The evidence is quite clear. I suspect the across the board rise in prices has something to do with MRET etc?

    I heard of a new dam near Carcoar?

    I thought that was pretty much tapped out. Will it be hydro power?

    Mys suggestion is that the NSW Government allow the Devil’s Grip and Murray Gorge Dams be built for irrigation, recreation, tourism and power generation.

    It ought to be tendered for design and then the rights auctioned off. Privatise from the start.

  2. manalive

    Not mentioned in the article is evidence that the private networks, as well as paying much lower wages than the government owned systems in NSW and Queensland, use about twice as much labour to perform the service …

    The syntax is a bit confusing IMHO.

  3. Ant

    Does privatisation of utilities make their delivery more efficient? Yes. Does it deliver (relatively) cheaper consumer prices? Yes, of course.

    Does it reduce the size of the government and do taxes reduce? Hell, no.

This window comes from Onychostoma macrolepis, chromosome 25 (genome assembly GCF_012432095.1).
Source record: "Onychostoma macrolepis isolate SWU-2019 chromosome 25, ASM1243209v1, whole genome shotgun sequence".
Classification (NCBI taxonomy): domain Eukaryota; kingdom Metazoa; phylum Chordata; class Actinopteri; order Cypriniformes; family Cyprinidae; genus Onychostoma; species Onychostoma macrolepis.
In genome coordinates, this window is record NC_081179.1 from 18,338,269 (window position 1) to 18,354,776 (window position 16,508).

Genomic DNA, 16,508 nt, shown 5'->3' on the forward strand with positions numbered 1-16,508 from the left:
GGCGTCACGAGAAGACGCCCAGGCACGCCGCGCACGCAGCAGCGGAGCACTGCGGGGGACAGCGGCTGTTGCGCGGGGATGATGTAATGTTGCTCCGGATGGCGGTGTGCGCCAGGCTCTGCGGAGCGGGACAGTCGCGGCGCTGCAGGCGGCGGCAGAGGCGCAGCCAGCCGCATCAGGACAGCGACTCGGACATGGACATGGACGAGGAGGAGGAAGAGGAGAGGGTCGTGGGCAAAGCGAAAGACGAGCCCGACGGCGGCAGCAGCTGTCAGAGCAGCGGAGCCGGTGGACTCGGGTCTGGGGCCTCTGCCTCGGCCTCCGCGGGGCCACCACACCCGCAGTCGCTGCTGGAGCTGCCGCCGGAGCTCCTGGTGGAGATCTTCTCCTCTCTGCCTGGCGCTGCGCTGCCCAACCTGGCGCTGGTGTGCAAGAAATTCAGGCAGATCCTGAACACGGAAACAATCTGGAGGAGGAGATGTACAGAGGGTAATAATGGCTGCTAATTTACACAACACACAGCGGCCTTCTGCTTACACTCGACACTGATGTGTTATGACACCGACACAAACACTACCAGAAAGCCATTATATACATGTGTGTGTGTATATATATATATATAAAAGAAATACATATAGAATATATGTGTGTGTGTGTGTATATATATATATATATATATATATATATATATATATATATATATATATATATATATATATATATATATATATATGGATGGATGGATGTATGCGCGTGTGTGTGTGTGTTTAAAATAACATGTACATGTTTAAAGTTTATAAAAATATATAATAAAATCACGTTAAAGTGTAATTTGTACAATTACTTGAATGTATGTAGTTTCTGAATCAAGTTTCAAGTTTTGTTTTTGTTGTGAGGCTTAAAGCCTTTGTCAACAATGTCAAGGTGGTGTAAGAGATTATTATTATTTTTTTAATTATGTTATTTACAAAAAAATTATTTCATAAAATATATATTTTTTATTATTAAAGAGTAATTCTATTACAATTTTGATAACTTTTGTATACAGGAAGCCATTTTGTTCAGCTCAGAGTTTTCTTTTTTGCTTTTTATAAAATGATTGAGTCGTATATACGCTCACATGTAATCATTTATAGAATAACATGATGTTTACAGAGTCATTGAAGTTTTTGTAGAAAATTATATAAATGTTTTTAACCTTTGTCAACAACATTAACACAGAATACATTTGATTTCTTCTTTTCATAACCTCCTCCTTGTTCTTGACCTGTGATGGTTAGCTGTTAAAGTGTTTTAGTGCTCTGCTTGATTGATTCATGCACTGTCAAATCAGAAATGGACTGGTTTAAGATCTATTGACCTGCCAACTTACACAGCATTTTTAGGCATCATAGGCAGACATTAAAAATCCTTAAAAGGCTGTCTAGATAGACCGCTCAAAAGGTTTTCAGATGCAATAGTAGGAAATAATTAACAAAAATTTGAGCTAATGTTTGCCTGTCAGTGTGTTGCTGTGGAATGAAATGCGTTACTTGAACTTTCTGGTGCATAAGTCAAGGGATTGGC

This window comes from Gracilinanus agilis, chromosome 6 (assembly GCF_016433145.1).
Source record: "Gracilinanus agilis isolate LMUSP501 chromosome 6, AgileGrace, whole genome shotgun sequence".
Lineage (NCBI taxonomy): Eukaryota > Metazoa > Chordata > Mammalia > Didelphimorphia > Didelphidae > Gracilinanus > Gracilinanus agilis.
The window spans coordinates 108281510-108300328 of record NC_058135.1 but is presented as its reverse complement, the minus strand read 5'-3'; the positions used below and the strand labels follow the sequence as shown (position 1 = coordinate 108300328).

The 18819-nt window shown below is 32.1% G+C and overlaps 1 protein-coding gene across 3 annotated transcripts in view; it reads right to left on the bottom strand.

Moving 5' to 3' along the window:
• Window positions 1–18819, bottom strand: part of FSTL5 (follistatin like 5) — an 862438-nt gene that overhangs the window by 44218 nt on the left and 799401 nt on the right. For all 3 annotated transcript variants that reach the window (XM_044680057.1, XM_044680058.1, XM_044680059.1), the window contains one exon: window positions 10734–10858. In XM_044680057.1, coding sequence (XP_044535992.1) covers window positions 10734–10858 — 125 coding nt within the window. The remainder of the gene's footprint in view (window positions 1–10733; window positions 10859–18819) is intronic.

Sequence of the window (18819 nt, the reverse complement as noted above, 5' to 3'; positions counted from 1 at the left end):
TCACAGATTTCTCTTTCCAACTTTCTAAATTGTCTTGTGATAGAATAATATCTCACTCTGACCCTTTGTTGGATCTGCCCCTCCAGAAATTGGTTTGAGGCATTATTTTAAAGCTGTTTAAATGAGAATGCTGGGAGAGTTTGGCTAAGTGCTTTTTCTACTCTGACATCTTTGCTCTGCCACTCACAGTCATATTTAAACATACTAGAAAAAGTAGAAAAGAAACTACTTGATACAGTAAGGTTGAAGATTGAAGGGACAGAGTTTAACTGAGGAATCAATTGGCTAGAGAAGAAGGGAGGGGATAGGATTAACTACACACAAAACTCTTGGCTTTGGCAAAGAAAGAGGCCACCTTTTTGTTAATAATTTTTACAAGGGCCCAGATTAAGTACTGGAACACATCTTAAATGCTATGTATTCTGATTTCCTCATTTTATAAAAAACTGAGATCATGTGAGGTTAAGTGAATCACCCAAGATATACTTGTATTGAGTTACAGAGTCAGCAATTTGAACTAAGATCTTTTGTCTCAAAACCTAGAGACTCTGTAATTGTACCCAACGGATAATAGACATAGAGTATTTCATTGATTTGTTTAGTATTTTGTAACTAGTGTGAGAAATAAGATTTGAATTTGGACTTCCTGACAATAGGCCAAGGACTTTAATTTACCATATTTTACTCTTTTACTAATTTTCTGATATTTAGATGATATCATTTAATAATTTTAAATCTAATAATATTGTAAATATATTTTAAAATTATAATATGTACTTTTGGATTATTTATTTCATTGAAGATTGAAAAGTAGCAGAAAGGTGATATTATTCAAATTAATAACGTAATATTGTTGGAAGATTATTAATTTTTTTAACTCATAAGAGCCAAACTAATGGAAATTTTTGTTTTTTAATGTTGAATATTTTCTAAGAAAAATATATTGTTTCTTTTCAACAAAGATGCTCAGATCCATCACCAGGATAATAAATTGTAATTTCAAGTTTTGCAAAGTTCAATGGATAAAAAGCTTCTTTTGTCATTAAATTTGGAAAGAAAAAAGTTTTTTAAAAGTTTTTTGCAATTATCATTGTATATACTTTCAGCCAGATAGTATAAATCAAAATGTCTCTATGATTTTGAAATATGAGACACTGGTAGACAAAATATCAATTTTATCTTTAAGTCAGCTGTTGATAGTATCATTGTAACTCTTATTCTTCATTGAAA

I’m not that convinced that privatisation of this sort is all that great in the long run. It might make sense for the beancounter economists, but everyone else gets shafted from the other end as the bureaucracy slobbers off in some other capacity regulating, controlling, taxing and strangling private endeavour.

    It’s just that they no longer have to focus on real and tangible service delivery where the responsibility is at the coal face and serious cock-ups are felt immediately and demands for accountability are vocal and compelling and not easy to fob off.

    Instead they’re squirreled away somewhere else with a lot more time to think up stupid stuff without the obligation to actually do anything productive.

    A study of per capita bureacrats in the Victorian state government would be interesting pre and post Kennett.

  4. Joe

    And furthermore, Power POLES/cables are a natural monopoly.
    Who or what is to stop a private owner of electricity delivery from price gouging – there are no natural competitors.

    On the other hand, power GENERATION should be deregulated and entirely in private hands so that the consumer can choose the best price for their power.

  5. Dave Wane

    However, the NSW proposals are rather timid in exempting the scandalously inefficient Essential Energy from privatisation seeking only a 49 per cent private holding for the rest of the network. With regard to the latter, Mr Baird is hoping that placing 51 per cent with an apolitical future fund will offer buyers sufficient assurances that they can pursue the necessary management reforms.